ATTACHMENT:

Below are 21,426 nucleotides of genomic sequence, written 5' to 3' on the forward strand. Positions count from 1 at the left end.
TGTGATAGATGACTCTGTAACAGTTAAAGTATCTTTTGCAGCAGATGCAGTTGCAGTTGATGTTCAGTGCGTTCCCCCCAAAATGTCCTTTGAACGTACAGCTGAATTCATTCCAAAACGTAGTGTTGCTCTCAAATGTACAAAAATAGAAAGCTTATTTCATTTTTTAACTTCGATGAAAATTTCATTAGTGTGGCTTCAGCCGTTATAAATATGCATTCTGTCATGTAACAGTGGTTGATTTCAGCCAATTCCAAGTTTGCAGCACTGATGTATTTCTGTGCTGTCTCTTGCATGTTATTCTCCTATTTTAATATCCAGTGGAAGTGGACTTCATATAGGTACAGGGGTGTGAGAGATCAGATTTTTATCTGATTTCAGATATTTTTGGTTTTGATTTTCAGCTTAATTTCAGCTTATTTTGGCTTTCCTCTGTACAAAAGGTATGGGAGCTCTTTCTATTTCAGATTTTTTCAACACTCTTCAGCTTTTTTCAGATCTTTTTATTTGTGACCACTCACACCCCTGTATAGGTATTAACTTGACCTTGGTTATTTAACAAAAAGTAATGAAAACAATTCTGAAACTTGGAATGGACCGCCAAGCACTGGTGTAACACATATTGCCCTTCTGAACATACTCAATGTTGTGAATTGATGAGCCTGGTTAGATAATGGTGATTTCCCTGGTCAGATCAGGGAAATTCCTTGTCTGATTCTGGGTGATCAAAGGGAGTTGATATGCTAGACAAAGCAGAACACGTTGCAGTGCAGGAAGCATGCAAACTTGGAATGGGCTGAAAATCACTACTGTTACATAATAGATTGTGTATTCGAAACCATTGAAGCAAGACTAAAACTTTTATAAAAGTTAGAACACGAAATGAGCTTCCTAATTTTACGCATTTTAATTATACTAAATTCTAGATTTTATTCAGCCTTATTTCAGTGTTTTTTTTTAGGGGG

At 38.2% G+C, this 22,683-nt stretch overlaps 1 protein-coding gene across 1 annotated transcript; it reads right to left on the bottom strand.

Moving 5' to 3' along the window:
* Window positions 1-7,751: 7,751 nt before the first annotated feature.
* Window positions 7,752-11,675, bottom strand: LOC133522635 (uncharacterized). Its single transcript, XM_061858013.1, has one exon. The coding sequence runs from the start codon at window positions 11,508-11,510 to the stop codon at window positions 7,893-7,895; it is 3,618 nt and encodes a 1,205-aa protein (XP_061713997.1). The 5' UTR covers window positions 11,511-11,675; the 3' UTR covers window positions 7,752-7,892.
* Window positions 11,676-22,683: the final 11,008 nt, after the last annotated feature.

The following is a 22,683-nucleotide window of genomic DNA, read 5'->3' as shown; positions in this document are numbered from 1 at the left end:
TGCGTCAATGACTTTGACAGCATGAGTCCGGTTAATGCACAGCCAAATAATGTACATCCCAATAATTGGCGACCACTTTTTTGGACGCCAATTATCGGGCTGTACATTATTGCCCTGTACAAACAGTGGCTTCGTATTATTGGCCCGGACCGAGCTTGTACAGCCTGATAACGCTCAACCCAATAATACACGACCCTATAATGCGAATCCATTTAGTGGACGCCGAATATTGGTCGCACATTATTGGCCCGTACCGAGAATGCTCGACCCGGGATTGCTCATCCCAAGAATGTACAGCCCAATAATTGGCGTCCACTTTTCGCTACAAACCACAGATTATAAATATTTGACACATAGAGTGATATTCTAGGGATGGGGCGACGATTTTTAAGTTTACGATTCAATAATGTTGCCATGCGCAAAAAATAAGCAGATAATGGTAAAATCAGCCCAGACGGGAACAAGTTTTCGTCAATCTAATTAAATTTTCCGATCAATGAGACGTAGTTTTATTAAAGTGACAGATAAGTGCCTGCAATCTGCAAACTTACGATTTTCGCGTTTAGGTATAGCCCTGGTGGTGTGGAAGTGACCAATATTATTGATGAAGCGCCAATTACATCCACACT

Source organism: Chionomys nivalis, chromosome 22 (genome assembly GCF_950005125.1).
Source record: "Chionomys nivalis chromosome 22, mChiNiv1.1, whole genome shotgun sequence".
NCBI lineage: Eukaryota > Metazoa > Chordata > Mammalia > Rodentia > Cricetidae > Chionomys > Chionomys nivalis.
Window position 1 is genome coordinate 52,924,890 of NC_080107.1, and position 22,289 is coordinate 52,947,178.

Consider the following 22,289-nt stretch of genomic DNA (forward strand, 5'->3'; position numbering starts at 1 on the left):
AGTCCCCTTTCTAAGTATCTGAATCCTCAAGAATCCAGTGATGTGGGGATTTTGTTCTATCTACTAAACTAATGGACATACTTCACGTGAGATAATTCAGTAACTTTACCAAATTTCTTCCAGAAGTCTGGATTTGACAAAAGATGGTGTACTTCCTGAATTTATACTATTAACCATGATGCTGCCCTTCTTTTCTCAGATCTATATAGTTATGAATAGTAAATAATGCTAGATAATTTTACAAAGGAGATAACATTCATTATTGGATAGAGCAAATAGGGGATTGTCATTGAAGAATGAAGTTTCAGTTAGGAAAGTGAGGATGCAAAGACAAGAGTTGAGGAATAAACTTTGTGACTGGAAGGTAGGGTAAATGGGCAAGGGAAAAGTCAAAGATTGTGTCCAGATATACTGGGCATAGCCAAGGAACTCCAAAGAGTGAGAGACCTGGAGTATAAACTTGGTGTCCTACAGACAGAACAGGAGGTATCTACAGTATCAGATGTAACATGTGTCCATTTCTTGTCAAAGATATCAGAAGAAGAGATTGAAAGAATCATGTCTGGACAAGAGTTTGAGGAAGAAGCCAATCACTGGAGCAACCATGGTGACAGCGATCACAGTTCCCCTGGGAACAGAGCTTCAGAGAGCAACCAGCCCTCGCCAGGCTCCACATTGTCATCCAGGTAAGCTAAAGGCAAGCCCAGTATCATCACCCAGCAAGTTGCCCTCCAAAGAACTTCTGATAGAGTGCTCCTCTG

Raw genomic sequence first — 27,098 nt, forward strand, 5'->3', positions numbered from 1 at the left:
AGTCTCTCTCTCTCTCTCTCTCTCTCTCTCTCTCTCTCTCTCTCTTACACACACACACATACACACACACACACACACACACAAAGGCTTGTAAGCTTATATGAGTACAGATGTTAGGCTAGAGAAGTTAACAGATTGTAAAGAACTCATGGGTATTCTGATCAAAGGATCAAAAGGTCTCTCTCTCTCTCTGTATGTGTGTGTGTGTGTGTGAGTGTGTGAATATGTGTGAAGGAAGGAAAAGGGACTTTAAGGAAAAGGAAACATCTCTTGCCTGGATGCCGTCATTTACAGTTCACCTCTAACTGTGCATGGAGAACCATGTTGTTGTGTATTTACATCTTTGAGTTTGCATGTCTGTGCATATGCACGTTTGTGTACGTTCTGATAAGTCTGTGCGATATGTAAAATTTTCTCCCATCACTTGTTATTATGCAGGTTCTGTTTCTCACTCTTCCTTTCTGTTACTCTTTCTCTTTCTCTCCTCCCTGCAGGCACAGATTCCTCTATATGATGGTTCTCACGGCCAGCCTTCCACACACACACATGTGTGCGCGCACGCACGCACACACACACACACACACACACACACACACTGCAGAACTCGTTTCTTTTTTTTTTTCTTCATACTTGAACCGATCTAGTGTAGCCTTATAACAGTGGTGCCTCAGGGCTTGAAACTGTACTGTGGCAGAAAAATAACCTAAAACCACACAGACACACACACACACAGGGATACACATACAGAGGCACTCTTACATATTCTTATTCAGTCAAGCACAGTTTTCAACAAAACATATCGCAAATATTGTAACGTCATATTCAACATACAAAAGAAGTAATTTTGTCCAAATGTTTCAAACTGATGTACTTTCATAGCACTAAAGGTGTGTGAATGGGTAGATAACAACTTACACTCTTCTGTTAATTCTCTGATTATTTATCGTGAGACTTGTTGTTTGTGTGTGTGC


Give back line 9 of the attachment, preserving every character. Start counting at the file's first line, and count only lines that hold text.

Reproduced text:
TGCGTCAATGACTTTGACAGCATGAGTCCGGTTAATGCACAGCCAAATAATGTACATCCCAATAATTGGCGACCACTTTTTTGGACGCCAATTATCGGGCTGTACATTATTGCCCTGTACAAACAGTGGCTTCGTATTATTGGCCCGGACCGAGCTTGTACAGCCTGATAACGCTCAACCCAATAATACACGACCCTATAATGCGAATCCATTTAGTGGACGCCGAATATTGGTCGCACATTATTGGCCCGTACCGAGAATGCTCGACCCGGGATTGCTCATCCCAAGAATGTACAGCCCAATAATTGGCGTCCACTTTTCGCTACAAACCACAGATTATAAATATTTGACACATAGAGTGATATTCTAGGGATGGGGCGACGATTTTTAAGTTTACGATTCAATAATGTTGCCATGCGCAAAAAATAAGCAGATAATGGTAAAATCAGCCCAGACGGGAACAAGTTTTCGTCAATCTAATTAAATTTTCCGATCAATGAGACGTAGTTTTATTAAAGTGACAGATAAGTGCCTGCAATCTGCAAACTTACGATTTTCGCGTTTAGGTATAGCCCTGGTGGTGTGGAAGTGACCAATATTATTGATGAAGCGCCAATTACATCCACACT